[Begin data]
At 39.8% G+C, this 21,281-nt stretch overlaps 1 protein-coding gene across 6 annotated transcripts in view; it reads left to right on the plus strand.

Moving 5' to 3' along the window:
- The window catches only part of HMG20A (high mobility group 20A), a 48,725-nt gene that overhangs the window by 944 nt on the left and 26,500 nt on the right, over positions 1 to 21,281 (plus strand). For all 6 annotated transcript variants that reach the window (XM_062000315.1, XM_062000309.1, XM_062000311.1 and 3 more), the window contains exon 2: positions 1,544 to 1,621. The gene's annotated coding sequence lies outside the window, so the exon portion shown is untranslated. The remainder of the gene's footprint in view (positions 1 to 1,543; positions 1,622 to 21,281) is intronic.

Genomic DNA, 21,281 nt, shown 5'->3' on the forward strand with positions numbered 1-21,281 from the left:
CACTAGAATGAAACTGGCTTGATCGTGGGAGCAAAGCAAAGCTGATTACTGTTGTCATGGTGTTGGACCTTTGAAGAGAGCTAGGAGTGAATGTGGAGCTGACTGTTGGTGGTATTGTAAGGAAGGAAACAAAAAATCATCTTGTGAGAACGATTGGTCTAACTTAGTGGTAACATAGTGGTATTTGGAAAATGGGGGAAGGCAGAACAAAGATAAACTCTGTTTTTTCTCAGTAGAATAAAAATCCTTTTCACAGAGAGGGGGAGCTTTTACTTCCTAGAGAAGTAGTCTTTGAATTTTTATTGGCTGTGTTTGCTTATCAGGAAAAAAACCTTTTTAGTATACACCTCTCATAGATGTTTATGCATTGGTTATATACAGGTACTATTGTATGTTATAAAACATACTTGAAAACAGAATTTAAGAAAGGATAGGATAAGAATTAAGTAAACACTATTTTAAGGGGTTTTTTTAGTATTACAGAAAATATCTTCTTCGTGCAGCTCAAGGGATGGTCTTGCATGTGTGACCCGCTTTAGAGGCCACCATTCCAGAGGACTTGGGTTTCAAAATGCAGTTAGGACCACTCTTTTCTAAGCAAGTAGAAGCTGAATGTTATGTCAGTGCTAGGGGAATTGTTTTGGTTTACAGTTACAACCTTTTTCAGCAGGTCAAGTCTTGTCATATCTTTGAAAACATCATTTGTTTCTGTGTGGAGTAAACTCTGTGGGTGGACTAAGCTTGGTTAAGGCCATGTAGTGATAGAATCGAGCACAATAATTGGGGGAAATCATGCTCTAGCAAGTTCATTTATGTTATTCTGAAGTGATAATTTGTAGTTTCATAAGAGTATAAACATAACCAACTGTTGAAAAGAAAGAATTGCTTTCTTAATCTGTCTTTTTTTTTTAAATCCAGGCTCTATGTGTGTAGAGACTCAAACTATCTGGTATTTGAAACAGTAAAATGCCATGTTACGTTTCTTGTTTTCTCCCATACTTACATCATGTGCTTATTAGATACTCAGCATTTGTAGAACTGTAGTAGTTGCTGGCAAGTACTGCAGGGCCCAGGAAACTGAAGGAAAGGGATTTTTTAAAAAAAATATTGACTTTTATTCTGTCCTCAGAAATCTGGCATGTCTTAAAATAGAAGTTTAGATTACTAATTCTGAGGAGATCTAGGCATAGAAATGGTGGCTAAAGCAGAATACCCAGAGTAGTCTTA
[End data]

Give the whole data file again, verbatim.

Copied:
At 39.8% G+C, this 21,281-nt stretch overlaps 1 protein-coding gene across 6 annotated transcripts in view; it reads left to right on the plus strand.

Moving 5' to 3' along the window:
- The window catches only part of HMG20A (high mobility group 20A), a 48,725-nt gene that overhangs the window by 944 nt on the left and 26,500 nt on the right, over positions 1 to 21,281 (plus strand). For all 6 annotated transcript variants that reach the window (XM_062000315.1, XM_062000309.1, XM_062000311.1 and 3 more), the window contains exon 2: positions 1,544 to 1,621. The gene's annotated coding sequence lies outside the window, so the exon portion shown is untranslated. The remainder of the gene's footprint in view (positions 1 to 1,543; positions 1,622 to 21,281) is intronic.

Genomic DNA, 21,281 nt, shown 5'->3' on the forward strand with positions numbered 1-21,281 from the left:
CACTAGAATGAAACTGGCTTGATCGTGGGAGCAAAGCAAAGCTGATTACTGTTGTCATGGTGTTGGACCTTTGAAGAGAGCTAGGAGTGAATGTGGAGCTGACTGTTGGTGGTATTGTAAGGAAGGAAACAAAAAATCATCTTGTGAGAACGATTGGTCTAACTTAGTGGTAACATAGTGGTATTTGGAAAATGGGGGAAGGCAGAACAAAGATAAACTCTGTTTTTTCTCAGTAGAATAAAAATCCTTTTCACAGAGAGGGGGAGCTTTTACTTCCTAGAGAAGTAGTCTTTGAATTTTTATTGGCTGTGTTTGCTTATCAGGAAAAAAACCTTTTTAGTATACACCTCTCATAGATGTTTATGCATTGGTTATATACAGGTACTATTGTATGTTATAAAACATACTTGAAAACAGAATTTAAGAAAGGATAGGATAAGAATTAAGTAAACACTATTTTAAGGGGTTTTTTTAGTATTACAGAAAATATCTTCTTCGTGCAGCTCAAGGGATGGTCTTGCATGTGTGACCCGCTTTAGAGGCCACCATTCCAGAGGACTTGGGTTTCAAAATGCAGTTAGGACCACTCTTTTCTAAGCAAGTAGAAGCTGAATGTTATGTCAGTGCTAGGGGAATTGTTTTGGTTTACAGTTACAACCTTTTTCAGCAGGTCAAGTCTTGTCATATCTTTGAAAACATCATTTGTTTCTGTGTGGAGTAAACTCTGTGGGTGGACTAAGCTTGGTTAAGGCCATGTAGTGATAGAATCGAGCACAATAATTGGGGGAAATCATGCTCTAGCAAGTTCATTTATGTTATTCTGAAGTGATAATTTGTAGTTTCATAAGAGTATAAACATAACCAACTGTTGAAAAGAAAGAATTGCTTTCTTAATCTGTCTTTTTTTTTTAAATCCAGGCTCTATGTGTGTAGAGACTCAAACTATCTGGTATTTGAAACAGTAAAATGCCATGTTACGTTTCTTGTTTTCTCCCATACTTACATCATGTGCTTATTAGATACTCAGCATTTGTAGAACTGTAGTAGTTGCTGGCAAGTACTGCAGGGCCCAGGAAACTGAAGGAAAGGGATTTTTTAAAAAAAATATTGACTTTTATTCTGTCCTCAGAAATCTGGCATGTCTTAAAATAGAAGTTTAGATTACTAATTCTGAGGAGATCTAGGCATAGAAATGGTGGCTAAAGCAGAATACCCAGAGTAGTCTTA